RFID News Roundup

By Rich Handley

SATO Healthcare partners with Mie University Hospital to develop patient wristbands, establishes group company in Taiwan ••• Datalogic offers new readers, temperature logger ••• MSS Software intros ultra-rugged mobile readers ••• TagMaster unveils mini UHF reader for access control ••• Imec debuts plastic NFC tag.

The following are news announcements made during the past week by the following organizations:
SATO Healthcare, Mie University Hospital; Datalogic; MSS Software; TagMaster; and Imec.

SATO Healthcare Partners With Mie University Hospital to Develop Patient Wristbands, Establishes Group Company in Taiwan

SATO , a provider of automatic-identification solutions, has announced that it will jointly conduct the first clinical study of ultrahigh-frequency (UHF) RFID tags in Japan, in partnership with Mie University Hospital. The study will aim to decrease the burden on patients and the workload of hospital personnel through the implementation of UHF RFID wristbands.

The first step of the joint research, the companies report, will be to determine whether UHF RFID readers have any effect on pacemakers and other implantable medical devices. The clinical study, launched in December 2016, is slated to be completed in December 2018, and will look at all patients, age 18 or older, who are admitted to the hospital. The existing bar-code system that Mie University Hospital has utilized for the administration of medication and collection of blood samples employs three-point verification to cross-check data. The hospital sought to improve upon such drawbacks as disturbing sleeping patients at night and occasional read errors caused by smudges or deformations of wristband bar codes.

Through the implementation of UHF RFID tags from SATO Healthcare, the partners explain, data can be read from a distance, making physical contact with a reader unnecessary. During tests conducted prior to the study's launch, data could often be read even with blankets or other obstructions coming between the chip and the reader.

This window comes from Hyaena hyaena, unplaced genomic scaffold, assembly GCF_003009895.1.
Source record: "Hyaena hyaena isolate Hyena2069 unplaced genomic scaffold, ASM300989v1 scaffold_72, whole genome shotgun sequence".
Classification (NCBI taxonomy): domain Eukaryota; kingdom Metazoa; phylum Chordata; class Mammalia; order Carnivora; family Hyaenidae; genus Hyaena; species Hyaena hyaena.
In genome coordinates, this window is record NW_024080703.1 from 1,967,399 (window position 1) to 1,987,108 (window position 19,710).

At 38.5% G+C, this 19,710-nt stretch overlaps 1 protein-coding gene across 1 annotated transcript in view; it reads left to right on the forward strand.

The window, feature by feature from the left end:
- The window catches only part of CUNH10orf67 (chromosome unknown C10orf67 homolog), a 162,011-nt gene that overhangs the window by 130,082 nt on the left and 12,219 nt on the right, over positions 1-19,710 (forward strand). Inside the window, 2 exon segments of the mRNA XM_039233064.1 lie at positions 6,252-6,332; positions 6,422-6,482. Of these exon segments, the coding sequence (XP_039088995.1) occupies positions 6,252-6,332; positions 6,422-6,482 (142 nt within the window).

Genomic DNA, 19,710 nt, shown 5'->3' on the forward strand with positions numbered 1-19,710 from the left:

UHF RFID tags are lower in cost than high-frequency (HF) tags and have a greater and more flexible read range. The low-power readers used during the clinical study had no effect on pacemakers or defibrillators regardless of distance, the companies indicate, citing a report by Japan's Ministry of Internal Affairs and Communications.

"UHF tags are here," said Yoshinori Azumi, the deputy chief of Mie University Hospital's Department of Medical Informatics, in a prepared statement. "They provide data verification at low cost and hold great promise for the future by easing the burden of nurses and other staff that cross-check patient data."

"Non-RFID wristbands can ensure patient safety, but UHF wristbands do more—they improve patient comfort," said Hiroyuki Konuma, SATO Healthcare's president, in the prepared statement. "The ability to read tags from a distance means that caregivers now do not have to unnecessarily move patients to read their wristbands when sleeping. This system is a breakthrough that can ensure the highest levels of accuracy and comfort."

In addition, SATO has announced that SATO Holdings has established a 100 percent owned sales subsidiary called SATO Taiwan Co., Ltd. SATO first established its presence in Taiwan in 2012 with the acquisition of Argox, a manufacturer of compact printers for emerging and industrial markets. According to SATO, its SATO Taiwan subsidiary was established to meet the potential new demand in Taiwan for auto-ID solutions to streamline operations, in order to keep up with an accelerating trend of organizations implementing IT systems and a rapidly aging population.